In the area of stroke, approximately 700,000 Americans experience a stroke each year, and a comparable number of patients are affected outside the U.S. Although tissue plasminogen activator (tPA) has been shown to lessen damage associated with a stroke, particularly if it can be administered within three hours of onset, many stroke patients continue to suffer advanced neurologic damage even though they have received tPA. More importantly, most stroke victims do not arrive at the hospital in time to be candidates for tPA. The American Stroke Association (ASA) has now identified the use of therapeutic hypothermia as a promising area of research for the potential treatment of stroke victims, and it is the subject of ongoing clinical studies being sponsored by InnerCool Therapies and supported by the U.S. National Institutes of Health.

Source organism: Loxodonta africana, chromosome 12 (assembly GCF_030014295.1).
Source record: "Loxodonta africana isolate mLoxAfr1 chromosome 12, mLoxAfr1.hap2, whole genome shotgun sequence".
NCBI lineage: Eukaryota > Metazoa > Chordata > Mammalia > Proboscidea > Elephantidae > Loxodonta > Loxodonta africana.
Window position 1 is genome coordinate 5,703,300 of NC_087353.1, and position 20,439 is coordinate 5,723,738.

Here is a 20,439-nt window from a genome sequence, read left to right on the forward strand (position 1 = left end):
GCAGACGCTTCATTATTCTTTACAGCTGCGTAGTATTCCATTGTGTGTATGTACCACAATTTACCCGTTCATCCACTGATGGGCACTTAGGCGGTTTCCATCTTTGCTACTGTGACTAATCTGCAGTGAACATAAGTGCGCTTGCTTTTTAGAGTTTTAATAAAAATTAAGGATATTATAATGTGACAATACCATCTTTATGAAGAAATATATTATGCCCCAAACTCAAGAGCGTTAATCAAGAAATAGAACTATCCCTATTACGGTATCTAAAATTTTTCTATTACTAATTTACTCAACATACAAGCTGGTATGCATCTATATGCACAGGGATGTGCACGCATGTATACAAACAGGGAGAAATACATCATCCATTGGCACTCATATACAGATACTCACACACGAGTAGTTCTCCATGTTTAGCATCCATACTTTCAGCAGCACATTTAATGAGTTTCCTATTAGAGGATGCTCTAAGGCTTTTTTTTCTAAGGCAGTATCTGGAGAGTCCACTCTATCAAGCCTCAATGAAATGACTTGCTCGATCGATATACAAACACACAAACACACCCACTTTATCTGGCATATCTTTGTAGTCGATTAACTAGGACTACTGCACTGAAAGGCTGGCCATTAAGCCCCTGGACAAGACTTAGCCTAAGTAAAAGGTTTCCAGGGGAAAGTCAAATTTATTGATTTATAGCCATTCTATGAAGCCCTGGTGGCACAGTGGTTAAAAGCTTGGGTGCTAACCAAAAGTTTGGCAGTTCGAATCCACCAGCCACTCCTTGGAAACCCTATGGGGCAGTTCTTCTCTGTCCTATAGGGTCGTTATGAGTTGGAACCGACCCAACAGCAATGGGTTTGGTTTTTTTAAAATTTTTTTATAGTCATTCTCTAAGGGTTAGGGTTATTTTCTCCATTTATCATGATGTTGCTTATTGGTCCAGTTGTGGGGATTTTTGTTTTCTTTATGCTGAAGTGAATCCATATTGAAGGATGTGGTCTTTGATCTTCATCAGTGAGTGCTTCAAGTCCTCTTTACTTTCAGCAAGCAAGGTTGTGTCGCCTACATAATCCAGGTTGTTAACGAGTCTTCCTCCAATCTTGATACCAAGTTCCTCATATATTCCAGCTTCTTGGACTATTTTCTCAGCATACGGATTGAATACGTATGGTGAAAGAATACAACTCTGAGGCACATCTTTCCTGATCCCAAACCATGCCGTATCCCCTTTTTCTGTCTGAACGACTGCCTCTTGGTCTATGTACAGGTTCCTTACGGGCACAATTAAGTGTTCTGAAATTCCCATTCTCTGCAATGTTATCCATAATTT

InnerCool Therapies, Inc., a subsidiary of Cardium Therapeutics, Inc., is a San Diego-based medical technology company in the emerging field of patient temperature modulation, which is designed to rapidly and controllably cool the body in order to reduce cell death and damage following acute ischemic events such as cardiac arrest or stroke, and to potentially lessen or prevent associated injuries such as adverse neurological outcomes. InnerCool is believed to be the only company developing, marketing and selling both cost-effective surface and high-performance endovascular patient temperature systems, providing a range of patient-appropriate solutions for hospital and medical centers. For more information about InnerCool and patient temperature modulation, please visit http://www.innercool.com.